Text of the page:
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Biographical entry Sandblom, Philip (1903 - 2001)

Hon FRCS 1983; MD Lund; Hon FRCS Edinburgh; Hon FRCSI; Hon FACS.

Born
1903
Chicago
Died
21 February 2001
Occupation
General surgeon and Paediatric surgeon

Details

Philip Sandblom was Professor of Surgery at Lund University, Sweden. He was born in 1903 in Chicago, of Swedish parents. He attended medical school in the city and did research under A C Ivy at Northwestern University, demonstrating that cholecystokinin was a hormone. He then trained as a surgeon in Sweden. Although he started his career as a paediatric surgeon, he was appointed Professor of General Surgery at Lund in 1950. He served as Vice-Chancellor from 1957 to 1968.

He published extensively on trauma to the hepatobiliary tract, and pioneered the Whipple-Blakemore operation for correcting portal hypertension. This work made Lund a world centre, and reinforced his belief that such operations should only be done in expert centres, where many cases are seen.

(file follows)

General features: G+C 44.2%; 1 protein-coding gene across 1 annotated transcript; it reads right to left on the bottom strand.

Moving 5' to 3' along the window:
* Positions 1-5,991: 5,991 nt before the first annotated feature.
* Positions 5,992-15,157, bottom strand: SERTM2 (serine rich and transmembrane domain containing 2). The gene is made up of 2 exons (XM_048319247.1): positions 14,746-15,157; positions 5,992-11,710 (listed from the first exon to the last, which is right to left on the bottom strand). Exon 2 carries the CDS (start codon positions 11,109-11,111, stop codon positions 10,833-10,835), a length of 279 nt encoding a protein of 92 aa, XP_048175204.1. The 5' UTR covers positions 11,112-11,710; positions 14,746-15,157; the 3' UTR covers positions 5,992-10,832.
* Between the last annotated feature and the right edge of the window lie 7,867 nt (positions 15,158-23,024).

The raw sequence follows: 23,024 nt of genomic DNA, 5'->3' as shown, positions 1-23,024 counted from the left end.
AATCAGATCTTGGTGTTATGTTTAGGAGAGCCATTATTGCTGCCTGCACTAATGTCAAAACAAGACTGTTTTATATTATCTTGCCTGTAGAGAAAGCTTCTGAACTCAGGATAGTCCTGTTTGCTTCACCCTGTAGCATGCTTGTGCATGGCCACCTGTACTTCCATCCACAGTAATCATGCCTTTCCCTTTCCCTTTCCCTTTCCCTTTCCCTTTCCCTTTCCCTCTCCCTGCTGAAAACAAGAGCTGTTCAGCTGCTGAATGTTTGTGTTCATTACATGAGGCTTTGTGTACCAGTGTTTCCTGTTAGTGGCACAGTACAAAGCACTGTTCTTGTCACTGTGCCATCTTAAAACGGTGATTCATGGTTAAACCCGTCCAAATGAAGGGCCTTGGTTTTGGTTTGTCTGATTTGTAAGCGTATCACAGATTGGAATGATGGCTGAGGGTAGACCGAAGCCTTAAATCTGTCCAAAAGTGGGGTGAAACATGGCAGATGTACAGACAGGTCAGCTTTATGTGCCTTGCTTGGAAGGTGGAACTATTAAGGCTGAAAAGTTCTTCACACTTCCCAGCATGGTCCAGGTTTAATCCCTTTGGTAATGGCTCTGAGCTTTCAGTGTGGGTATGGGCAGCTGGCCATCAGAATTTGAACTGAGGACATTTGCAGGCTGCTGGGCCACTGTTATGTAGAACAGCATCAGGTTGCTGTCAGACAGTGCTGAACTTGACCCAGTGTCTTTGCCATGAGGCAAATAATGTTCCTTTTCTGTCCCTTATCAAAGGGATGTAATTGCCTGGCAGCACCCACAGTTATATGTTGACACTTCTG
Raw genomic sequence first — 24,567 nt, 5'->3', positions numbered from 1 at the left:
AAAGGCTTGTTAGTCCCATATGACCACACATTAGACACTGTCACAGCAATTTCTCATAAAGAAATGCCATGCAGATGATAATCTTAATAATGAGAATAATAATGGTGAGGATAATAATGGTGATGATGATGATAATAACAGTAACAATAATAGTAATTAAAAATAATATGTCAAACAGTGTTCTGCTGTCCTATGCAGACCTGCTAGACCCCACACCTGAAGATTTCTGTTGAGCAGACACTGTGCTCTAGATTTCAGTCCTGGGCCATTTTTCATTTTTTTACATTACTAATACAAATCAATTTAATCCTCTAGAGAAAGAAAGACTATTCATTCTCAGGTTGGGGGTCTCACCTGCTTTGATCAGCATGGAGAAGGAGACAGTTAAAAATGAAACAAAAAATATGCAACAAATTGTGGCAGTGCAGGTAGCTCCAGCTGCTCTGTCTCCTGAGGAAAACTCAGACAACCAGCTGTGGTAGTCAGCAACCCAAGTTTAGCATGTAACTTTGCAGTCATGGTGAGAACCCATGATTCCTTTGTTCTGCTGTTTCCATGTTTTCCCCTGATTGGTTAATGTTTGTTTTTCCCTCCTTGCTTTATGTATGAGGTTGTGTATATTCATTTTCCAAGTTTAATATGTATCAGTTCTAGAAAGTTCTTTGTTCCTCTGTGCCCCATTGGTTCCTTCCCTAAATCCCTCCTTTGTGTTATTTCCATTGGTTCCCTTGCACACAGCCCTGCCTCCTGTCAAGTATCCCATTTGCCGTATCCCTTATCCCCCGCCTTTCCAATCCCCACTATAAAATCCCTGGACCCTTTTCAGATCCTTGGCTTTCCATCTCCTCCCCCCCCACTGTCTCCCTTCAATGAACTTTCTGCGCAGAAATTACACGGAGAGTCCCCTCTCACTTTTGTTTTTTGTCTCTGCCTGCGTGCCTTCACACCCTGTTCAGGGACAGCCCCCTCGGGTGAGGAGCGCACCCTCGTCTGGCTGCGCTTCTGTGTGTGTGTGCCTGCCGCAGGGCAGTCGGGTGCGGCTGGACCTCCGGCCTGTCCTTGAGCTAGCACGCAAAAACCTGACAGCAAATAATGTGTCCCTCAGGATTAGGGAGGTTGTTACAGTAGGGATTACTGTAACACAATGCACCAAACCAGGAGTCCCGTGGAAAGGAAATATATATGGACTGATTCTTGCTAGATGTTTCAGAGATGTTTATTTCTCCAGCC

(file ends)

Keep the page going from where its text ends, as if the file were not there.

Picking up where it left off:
He had many interests, including art: together with his wife Grace he had collected a fine collection of paintings, including works by Delacroix, Renoir, Picasso, Matisse and Braque. These formed the subject of his magisterial book Creativity and disease; how illness affects literature, art and music (Philadelphia PA, George F Stickley, 1983).

Even in retirement he continued to be active, maintaining houses in Lausanne, San Diego and Lund. It was in Lausanne, whilst out shopping with his wife, that he collapsed and died at the age of 97, on 21 February 2001.

Sources used to compile this entry: [World Gastroenterology News, Spring 2002].

The Royal College of Surgeons of England